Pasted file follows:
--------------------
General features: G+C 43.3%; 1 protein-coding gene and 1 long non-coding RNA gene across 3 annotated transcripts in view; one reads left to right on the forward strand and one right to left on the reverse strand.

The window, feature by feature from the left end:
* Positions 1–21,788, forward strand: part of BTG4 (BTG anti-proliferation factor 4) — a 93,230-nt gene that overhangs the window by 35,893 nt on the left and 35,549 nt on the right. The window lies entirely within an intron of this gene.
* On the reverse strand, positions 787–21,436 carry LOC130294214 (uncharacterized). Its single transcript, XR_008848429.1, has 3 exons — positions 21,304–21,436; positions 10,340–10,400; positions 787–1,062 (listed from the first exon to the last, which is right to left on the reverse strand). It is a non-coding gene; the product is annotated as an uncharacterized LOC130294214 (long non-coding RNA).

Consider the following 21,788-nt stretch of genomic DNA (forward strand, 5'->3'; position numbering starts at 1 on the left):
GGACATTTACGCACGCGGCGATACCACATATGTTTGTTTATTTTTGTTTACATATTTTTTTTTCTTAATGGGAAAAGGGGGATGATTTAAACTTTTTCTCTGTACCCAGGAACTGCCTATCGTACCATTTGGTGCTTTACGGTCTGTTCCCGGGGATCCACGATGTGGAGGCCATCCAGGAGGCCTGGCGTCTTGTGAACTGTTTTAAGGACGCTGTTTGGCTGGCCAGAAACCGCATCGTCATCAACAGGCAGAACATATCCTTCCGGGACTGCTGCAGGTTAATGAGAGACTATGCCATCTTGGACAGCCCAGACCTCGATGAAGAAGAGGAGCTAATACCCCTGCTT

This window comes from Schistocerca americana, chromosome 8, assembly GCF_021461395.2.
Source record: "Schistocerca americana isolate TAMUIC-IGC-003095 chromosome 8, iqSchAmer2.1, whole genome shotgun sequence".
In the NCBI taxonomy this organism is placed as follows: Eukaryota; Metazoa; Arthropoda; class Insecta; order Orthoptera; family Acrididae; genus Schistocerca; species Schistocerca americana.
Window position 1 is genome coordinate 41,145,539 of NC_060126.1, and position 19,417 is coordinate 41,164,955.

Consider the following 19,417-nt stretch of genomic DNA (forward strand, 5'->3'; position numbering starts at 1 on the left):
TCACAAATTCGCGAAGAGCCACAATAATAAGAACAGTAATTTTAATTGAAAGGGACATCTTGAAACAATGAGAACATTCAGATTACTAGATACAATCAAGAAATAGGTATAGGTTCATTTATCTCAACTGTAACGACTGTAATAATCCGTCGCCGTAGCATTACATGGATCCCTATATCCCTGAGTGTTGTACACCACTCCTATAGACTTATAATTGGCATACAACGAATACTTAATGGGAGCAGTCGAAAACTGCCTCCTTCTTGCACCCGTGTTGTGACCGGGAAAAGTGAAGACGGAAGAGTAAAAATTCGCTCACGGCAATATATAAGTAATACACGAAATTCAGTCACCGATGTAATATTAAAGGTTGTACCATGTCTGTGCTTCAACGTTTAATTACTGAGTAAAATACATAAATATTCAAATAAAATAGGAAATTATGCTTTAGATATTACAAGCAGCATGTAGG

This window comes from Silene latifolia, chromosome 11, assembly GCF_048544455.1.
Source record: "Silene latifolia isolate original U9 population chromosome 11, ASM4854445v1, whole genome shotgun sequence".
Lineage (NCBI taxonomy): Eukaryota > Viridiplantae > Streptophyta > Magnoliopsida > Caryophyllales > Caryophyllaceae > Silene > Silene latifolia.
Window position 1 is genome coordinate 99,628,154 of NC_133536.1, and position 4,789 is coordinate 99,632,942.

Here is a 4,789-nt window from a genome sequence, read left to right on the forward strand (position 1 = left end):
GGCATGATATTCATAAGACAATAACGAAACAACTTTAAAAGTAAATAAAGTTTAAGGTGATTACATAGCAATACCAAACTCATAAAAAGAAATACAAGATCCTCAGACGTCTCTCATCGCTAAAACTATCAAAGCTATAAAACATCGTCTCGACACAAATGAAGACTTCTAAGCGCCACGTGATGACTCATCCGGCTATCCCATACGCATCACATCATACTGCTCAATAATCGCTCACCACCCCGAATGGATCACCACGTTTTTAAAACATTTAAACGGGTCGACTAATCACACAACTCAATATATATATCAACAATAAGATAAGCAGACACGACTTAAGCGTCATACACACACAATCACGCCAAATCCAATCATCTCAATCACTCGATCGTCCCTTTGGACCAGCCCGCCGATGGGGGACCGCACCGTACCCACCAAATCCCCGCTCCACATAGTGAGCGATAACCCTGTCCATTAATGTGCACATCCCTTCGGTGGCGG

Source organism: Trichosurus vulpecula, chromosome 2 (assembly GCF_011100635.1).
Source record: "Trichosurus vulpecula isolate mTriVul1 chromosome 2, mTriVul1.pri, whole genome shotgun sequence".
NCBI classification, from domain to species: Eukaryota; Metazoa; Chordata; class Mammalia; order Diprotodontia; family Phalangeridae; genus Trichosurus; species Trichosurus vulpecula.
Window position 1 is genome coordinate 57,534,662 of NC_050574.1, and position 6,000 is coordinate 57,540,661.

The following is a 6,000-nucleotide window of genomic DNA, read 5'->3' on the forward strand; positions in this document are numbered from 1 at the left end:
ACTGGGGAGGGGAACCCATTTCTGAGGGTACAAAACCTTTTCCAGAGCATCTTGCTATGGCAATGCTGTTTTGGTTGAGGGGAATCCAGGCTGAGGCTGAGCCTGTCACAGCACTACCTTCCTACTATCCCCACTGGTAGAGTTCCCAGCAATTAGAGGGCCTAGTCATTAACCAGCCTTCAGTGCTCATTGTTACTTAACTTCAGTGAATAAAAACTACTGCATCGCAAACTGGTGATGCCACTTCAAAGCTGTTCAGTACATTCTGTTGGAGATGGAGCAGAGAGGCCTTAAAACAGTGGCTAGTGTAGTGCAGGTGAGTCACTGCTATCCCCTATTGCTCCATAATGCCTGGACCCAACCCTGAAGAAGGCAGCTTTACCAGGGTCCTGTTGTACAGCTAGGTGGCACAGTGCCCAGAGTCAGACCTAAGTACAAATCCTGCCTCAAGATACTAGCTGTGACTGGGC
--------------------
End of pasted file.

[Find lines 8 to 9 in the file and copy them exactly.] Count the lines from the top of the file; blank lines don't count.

Source record: "Schistocerca americana isolate TAMUIC-IGC-003095 chromosome 8, iqSchAmer2.1, whole genome shotgun sequence".
In the NCBI taxonomy this organism is placed as follows: Eukaryota; Metazoa; Arthropoda; class Insecta; order Orthoptera; family Acrididae; genus Schistocerca; species Schistocerca americana.